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Monday, May 27, 2024 | Back issues
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High Court Hits Pause on Review of $500M NYC Scandal

The Supreme Court agreed to put a pin Tuesday in its consideration of a class action over what has been called “the single largest fraud ever perpetrated on the city of New York.”

WASHINGTON (CN) – The Supreme Court agreed to put a pin Tuesday in its consideration of a class action over what has been called “the single largest fraud ever perpetrated on the city of New York.”

CityTime was a massive boondoggle that rocked the New York at the end of the Bloomberg administration in 2011, with investigators finding that crooked vendors had been lining their pockets with money meant to automate the city’s byzantine payroll system.

Bloated with inflated contracts and kickback agreements, the project initially slated to cost $63 million when it began in 2003 ended up costing the city $760 million.

CityTime ultimately faced a $500 million bill for restitution and penalties, and indictments swept up top executives for the project’s lead contractor, SAIC, short for Science Applications International Corp.

Six retirement and pension funds led by the Indiana Public Retirement System that had invested in SAIC brought the underlying complaint to show that New York taxpayers were not the only victims of the con.

They claimed that SAIC and five of its executives misled investors about the corporation’s liabilities for employee fraud, but a federal judge denied the funds’ motions for relief on judgment.

SAIC, which is now known as Leidos, asked the Supreme Court to intervene after the Second Circuit said in a 2016 partial reversal that two of SAIC’s filings may have been misleading.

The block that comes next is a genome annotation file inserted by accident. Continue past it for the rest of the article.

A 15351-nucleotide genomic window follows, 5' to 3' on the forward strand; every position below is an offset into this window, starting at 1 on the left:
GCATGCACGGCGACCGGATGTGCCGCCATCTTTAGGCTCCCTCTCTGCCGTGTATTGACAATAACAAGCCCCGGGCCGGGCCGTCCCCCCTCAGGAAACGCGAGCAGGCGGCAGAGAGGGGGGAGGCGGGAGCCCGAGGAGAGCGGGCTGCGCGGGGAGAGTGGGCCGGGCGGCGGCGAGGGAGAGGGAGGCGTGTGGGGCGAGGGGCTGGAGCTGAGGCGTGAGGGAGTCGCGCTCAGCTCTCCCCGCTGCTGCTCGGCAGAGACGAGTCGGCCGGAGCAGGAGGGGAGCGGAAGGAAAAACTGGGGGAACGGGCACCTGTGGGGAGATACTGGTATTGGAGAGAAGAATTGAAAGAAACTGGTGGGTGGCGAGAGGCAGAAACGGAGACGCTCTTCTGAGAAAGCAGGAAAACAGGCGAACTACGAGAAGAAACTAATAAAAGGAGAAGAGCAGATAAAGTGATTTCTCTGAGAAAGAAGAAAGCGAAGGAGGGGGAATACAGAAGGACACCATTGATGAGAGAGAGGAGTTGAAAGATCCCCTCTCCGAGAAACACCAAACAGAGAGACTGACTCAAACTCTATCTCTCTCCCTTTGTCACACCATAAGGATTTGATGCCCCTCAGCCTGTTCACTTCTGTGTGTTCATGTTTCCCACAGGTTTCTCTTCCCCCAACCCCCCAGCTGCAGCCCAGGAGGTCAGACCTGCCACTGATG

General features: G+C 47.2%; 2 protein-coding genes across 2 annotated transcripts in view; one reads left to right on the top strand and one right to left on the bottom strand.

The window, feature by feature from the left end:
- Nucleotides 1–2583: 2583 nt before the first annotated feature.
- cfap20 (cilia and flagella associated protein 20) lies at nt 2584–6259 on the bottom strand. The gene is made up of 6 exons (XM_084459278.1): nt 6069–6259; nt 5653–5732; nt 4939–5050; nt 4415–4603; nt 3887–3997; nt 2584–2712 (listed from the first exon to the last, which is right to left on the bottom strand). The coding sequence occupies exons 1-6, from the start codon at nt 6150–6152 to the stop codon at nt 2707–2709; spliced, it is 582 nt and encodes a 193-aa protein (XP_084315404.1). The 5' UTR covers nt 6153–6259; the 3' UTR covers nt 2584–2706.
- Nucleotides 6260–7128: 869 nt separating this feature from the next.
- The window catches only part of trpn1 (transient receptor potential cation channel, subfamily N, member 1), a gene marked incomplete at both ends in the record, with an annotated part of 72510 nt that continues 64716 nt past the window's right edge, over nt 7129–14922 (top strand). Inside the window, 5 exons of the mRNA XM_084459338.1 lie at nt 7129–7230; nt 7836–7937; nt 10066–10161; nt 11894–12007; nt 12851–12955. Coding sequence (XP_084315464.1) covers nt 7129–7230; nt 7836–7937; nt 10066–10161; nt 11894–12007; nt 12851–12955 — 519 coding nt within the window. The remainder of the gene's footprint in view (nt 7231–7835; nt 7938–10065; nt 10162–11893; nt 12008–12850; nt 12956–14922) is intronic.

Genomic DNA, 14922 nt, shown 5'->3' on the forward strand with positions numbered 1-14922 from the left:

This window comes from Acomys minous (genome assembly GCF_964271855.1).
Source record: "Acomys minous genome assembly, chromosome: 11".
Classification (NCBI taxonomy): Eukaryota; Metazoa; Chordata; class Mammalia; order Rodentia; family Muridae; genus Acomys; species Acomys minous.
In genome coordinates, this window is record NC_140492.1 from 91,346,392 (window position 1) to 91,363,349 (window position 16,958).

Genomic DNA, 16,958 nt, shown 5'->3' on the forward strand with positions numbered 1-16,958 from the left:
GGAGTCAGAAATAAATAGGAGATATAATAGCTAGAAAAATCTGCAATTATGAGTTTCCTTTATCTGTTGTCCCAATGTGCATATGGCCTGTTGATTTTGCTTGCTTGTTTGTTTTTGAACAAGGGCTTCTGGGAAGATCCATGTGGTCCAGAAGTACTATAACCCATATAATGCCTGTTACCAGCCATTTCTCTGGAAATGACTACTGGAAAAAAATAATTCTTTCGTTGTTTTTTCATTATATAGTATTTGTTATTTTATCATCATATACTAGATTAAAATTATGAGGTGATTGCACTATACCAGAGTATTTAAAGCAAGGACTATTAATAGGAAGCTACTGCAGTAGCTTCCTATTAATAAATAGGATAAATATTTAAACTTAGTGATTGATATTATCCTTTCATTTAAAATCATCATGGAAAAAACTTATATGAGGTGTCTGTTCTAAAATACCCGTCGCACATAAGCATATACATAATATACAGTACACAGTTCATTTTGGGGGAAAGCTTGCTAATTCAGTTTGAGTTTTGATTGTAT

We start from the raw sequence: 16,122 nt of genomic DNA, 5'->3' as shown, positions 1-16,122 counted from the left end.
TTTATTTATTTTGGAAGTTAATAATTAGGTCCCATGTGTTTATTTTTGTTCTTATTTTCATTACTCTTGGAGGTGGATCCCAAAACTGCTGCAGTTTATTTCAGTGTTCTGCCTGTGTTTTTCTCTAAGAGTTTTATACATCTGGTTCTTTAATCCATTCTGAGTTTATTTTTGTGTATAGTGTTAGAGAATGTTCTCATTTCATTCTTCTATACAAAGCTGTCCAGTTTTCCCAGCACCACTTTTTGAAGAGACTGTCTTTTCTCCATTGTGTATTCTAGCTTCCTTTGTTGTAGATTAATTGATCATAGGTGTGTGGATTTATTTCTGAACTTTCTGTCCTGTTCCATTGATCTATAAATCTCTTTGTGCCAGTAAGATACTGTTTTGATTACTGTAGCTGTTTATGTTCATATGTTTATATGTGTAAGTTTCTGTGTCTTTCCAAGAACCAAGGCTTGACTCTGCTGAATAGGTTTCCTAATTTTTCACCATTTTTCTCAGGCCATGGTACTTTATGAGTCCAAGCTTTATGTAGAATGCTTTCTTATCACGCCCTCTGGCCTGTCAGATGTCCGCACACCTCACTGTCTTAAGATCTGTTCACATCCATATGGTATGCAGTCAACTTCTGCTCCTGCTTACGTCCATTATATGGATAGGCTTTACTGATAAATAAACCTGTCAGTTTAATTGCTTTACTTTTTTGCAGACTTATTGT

On Tuesday, seven months after taking up the case, the Supreme Court granted a joint motion by the parties “to remove the case from the argument calendar and hold in abeyance any further proceedings.”

The order offers no explanation for the motion. Docket records show that the class is represented by Douglas Wilens, an attorney with Robbins Geller Rudman & Dowd in Boca Raton, Florida.

Leidos is represented by Andrew Tulumello of the Washington firm Gibson Dunn & Crutcher.

A spokeswoman for the law firm noted previously that Leidos has cooperated fully in the Justice Department’s investigation and “implemented a first-rate compliance program.”

Citing recent Leidos accomplishments, the spokeswoman noted that it was one of two companies to win the Pentagon’s $9 billion health care modernization contract, as well as several Air Force contracts. Leidos also received more money than any other single information-technology vendor on three of the five key IT contracts within the Defense Health Agency.

The Securities Industry and Financial Markets Association is represented by Goodwin Procter attorney William Jay, also of Washington. The National Association of Manufacturers is represented by Edward Joseph Fuhr of the Richmond, Virginia, firm Hunton & Williams.

In 2015, the Second Circuit affirmed 20-year sentences for three CityTime fraudsters: Mark Mazer, Dimitry Aronshtein and Gerard Denault.

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Categories / Appeals, Business, Securities

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